This Son of Man comes to the throne of the Ancient of Days, apparently possessing the kind of standing and glory necessary to approach the throne of God himself. Then he is given dominion and universal service (another translation could render this term as worship) and an everlasting kingdom. These two things, universal service/worship, and an everlasting kingdom, belong to God alone, as every faithful Old Testament believer would attest. But in this passage, the Son of Man is given both. Furthermore, he is mysteriously presented as distinct from the Ancient of Days, yet also possessing the unique attributes of the Ancient of Days. Sounds a lot like and the word was with God, and the word was God. Somehow distinct, yet somehow the same. The Son of Man is clearly presented here as mysteriously divine.
But how do we know that Jesus is alluding to Daniel 7 when he uses the title, Son of Man, for himself? Couldn’t he be using it to say he’s not God, as is the usage in Numbers 23:19? Maybe it’s just royal language like is used in Psalm 8:4? Or maybe Jesus has a particular affinity for the prophet Ezekiel, who is called Son of Man more than ninety times in his book? I actually find the linkage to the Psalm 8:4 and and Ezekiel helpful, though they are not usually mentioned in talking about the background to Jesus’ usage of this title. Apparently, the title Son of Man has Davidic-Messianic meaning as well as context informed by Ezekiel, the prophet who suffers in exile on behalf of his people. Very appropriate for the Messiah-King-Prophet who would suffer exile from God for the sake of his people.
But Jesus himself lets us know which passage he has in mind as the primary lens through which we are to view the meaning of Son of Man.
 But Jesus remained silent. And the high priest said to him, “I adjure you by the living God, tell us if you are the Christ, the Son of God.”  Jesus said to him, “You have said so. But I tell you, from now on you will see the Son of Man seated at the right hand of Power and coming on the clouds of heaven.”  Then the high priest tore his robes and said, “He has uttered blasphemy. What further witnesses do we need? You have now heard his blasphemy. (ESV)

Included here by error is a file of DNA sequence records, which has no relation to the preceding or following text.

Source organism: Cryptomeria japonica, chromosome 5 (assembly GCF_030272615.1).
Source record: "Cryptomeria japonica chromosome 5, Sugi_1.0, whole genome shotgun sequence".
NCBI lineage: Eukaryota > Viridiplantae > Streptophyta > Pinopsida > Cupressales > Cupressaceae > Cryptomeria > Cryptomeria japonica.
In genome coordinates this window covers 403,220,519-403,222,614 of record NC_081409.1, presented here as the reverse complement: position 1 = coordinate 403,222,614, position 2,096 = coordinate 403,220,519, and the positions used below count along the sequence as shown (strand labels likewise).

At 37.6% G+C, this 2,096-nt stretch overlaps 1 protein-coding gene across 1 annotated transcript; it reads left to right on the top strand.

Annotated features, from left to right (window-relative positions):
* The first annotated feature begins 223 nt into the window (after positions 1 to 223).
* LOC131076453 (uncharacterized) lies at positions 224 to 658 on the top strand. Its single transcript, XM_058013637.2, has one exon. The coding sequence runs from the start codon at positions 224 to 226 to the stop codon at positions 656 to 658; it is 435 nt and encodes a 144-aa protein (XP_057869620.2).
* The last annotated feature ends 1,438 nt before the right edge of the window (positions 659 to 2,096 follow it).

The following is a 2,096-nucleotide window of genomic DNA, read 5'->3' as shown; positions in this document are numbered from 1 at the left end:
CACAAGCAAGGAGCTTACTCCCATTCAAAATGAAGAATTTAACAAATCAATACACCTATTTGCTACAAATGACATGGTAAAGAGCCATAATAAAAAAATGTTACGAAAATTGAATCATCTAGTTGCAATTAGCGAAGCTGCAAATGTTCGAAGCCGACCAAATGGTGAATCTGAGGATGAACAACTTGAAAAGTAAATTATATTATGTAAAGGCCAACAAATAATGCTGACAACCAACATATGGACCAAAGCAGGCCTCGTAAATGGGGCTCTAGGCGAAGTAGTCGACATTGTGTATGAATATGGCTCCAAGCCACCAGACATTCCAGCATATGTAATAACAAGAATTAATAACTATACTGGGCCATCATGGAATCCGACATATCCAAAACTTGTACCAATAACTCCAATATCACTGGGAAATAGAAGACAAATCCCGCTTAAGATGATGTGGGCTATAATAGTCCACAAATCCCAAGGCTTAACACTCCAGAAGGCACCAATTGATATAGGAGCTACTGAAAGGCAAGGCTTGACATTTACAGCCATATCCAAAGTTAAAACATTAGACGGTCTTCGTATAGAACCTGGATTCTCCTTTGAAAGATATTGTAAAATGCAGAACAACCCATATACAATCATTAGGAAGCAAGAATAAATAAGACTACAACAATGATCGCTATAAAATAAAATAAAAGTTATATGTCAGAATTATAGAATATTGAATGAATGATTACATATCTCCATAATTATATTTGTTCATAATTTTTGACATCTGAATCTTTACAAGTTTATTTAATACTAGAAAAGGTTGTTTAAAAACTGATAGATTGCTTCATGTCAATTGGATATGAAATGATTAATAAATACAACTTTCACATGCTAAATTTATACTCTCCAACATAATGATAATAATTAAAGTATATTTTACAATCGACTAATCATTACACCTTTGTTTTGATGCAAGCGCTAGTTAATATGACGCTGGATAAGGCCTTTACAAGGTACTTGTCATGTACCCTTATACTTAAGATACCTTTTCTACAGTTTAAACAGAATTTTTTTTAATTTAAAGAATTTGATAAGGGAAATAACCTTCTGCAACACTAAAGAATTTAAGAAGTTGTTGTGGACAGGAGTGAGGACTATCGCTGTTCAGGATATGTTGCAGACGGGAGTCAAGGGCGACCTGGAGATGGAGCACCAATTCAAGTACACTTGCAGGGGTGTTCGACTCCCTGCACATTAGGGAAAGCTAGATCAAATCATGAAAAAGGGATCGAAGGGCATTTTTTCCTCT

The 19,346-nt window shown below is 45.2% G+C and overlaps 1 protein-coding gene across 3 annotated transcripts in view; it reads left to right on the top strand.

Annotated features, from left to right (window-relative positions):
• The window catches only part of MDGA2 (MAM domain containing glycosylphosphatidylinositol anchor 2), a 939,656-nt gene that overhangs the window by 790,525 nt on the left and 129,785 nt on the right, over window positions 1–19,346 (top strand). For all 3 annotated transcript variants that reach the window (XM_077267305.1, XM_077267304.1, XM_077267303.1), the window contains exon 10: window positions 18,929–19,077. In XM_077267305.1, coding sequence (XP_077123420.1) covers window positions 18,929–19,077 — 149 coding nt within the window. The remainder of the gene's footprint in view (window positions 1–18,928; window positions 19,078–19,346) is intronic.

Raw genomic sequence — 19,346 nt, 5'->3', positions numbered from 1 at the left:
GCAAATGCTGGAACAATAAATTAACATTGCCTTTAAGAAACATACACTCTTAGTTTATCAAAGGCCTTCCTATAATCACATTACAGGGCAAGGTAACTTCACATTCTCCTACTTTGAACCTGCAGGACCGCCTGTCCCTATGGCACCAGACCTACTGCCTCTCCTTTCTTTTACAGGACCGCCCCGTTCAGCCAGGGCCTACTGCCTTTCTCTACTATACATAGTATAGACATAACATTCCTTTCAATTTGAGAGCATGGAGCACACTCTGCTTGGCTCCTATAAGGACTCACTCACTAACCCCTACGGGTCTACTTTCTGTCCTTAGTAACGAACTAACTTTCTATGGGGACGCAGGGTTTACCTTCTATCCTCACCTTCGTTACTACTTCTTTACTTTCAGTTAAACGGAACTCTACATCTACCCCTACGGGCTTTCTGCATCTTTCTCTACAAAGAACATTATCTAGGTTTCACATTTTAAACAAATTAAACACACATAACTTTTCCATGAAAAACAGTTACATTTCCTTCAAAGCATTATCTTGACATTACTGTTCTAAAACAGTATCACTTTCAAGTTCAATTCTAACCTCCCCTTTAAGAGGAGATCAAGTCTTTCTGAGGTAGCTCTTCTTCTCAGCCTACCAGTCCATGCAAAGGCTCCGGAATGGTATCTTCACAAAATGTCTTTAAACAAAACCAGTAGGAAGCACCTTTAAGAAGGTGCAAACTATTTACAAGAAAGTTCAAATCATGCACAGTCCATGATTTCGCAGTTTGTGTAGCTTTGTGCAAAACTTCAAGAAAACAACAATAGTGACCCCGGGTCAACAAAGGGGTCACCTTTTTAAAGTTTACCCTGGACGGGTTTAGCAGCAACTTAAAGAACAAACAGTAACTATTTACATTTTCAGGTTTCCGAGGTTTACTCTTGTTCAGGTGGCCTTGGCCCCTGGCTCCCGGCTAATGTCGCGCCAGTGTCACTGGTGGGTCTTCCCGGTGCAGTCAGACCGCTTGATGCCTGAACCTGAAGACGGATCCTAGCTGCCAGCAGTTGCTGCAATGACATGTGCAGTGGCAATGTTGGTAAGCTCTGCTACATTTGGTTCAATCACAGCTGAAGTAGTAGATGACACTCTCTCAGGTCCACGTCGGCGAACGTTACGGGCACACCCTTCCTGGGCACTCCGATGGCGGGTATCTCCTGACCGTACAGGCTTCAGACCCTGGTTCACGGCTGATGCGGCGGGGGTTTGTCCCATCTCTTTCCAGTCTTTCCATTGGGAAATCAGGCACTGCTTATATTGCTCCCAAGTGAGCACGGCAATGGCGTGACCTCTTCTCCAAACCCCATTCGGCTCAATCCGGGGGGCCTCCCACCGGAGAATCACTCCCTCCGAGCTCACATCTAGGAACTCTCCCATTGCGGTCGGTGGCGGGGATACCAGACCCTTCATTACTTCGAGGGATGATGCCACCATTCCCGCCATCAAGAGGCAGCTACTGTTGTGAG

Apparently the high priest understood Jesus’ allusion to Daniel 7 all too well. We also are to understand Jesus’ choice of the title, Son of Man, primarily through the figure of Daniel 7. This means that the title Son of Man is Jesus claiming to be divine every single time he uses it. And the gospels are absolutely saturated with his usage of this term.
Far from being a title that proves Jesus didn’t claim divinity, Son of Man is instead a radical self-claim by Jesus that he is with God, and that he is God, that he has received an eternal kingdom and is worthy of universal service and worship. So, if you ever encounter the objection that Son of Man is emphasizing Jesus’ mere humanity, take your friend to Daniel 7 and Matthew 26 and draw the connections. They are mysterious, yes, but they are clear.
Hamilton, Jim, With the Clouds of Heaven: The Book of Daniel in Biblical Theology
First, some historical background. There were Arab Christians before the emergence of Islam that used Allah to refer to the Christian God. These were Arab tribes such as the Lakhmids, the Banu Taghlib, and the Ghassanids who lived on the borders of the Byzantine and Sassanian empires. In fact, one of the oldest sources of written Arabic is a monastery inscription written by Hind, mother of the Lakhmid king, Amr, which reads “This church was built by Hind, mother of King Amr and servant of Christ… May the God for whom she built this church forgiver her sins and have mercy on her son.” Arabic Christians have continued throughout history to use the name Allah to refer to the God of the Bible to the present day. The name Allah is linguistically related to the Aramaic name for God, Alaha, and more importantly, to the Hebrew name, El. So in terms of history and etymology, Allah has a strong case. It has been conveying the meaning of the God of Bible’s identity for at least 1,500 years among Arabic-speaking Christians. Its sister languages have been similarly using its cognates for even longer than that.